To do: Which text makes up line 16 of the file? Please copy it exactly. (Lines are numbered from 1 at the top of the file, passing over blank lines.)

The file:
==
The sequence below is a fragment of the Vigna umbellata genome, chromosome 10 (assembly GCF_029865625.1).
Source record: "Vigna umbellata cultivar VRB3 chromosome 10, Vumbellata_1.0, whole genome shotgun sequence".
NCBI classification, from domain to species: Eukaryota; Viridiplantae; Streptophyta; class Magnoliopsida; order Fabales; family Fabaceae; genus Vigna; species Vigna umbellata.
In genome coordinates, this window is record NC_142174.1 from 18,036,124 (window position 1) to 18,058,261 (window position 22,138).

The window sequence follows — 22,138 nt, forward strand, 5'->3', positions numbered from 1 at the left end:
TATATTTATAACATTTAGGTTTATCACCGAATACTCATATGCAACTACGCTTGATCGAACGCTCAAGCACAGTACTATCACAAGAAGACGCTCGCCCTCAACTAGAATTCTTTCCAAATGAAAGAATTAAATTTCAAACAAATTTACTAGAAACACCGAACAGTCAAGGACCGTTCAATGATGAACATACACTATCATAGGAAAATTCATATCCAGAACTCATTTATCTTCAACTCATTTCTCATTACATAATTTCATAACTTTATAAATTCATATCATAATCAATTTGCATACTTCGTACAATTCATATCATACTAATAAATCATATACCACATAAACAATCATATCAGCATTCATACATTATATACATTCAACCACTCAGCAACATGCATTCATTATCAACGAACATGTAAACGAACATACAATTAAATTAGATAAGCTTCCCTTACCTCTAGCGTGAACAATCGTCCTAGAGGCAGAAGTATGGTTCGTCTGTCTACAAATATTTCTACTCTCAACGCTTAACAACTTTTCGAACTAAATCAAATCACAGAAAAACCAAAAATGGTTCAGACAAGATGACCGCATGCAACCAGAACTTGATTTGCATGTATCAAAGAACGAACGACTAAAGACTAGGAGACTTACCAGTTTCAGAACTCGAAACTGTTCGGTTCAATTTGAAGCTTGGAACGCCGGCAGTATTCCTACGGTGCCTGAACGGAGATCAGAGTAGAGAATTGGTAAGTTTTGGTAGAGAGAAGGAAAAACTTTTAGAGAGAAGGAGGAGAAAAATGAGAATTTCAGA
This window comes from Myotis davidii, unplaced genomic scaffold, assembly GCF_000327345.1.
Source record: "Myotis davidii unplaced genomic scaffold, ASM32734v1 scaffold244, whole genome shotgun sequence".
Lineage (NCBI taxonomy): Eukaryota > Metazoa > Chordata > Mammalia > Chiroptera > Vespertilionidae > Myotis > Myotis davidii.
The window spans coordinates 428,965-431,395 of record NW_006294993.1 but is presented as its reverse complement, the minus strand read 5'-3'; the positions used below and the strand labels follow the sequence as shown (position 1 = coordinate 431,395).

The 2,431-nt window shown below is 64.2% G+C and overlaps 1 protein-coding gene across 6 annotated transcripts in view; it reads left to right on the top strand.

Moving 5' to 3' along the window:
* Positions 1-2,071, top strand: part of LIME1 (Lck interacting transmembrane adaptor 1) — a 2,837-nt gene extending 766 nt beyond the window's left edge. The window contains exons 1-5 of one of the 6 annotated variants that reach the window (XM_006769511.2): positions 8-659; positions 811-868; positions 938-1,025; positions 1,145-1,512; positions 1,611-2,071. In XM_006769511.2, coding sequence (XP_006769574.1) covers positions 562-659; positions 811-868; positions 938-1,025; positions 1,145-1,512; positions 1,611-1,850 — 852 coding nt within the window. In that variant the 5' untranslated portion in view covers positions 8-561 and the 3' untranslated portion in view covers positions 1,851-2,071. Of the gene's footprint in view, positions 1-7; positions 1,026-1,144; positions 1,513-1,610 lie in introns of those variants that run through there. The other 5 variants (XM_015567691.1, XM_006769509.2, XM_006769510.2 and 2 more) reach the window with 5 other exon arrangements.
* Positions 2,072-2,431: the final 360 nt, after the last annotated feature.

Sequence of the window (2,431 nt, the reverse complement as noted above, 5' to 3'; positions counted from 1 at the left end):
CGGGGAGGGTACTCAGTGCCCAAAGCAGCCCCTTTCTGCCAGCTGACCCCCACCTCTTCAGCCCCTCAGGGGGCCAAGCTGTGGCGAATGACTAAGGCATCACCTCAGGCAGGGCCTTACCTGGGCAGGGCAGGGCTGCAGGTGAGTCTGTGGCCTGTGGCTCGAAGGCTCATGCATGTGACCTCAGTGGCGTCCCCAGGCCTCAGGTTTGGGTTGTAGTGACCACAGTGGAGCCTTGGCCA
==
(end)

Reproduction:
CGGGGAGGGTACTCAGTGCCCAAAGCAGCCCCTTTCTGCCAGCTGACCCCCACCTCTTCAGCCCCTCAGGGGGCCAAGCTGTGGCGAATGACTAAGGCATCACCTCAGGCAGGGCCTTACCTGGGCAGGGCAGGGCTGCAGGTGAGTCTGTGGCCTGTGGCTCGAAGGCTCATGCATGTGACCTCAGTGGCGTCCCCAGGCCTCAGGTTTGGGTTGTAGTGACCACAGTGGAGCCTTGGCCA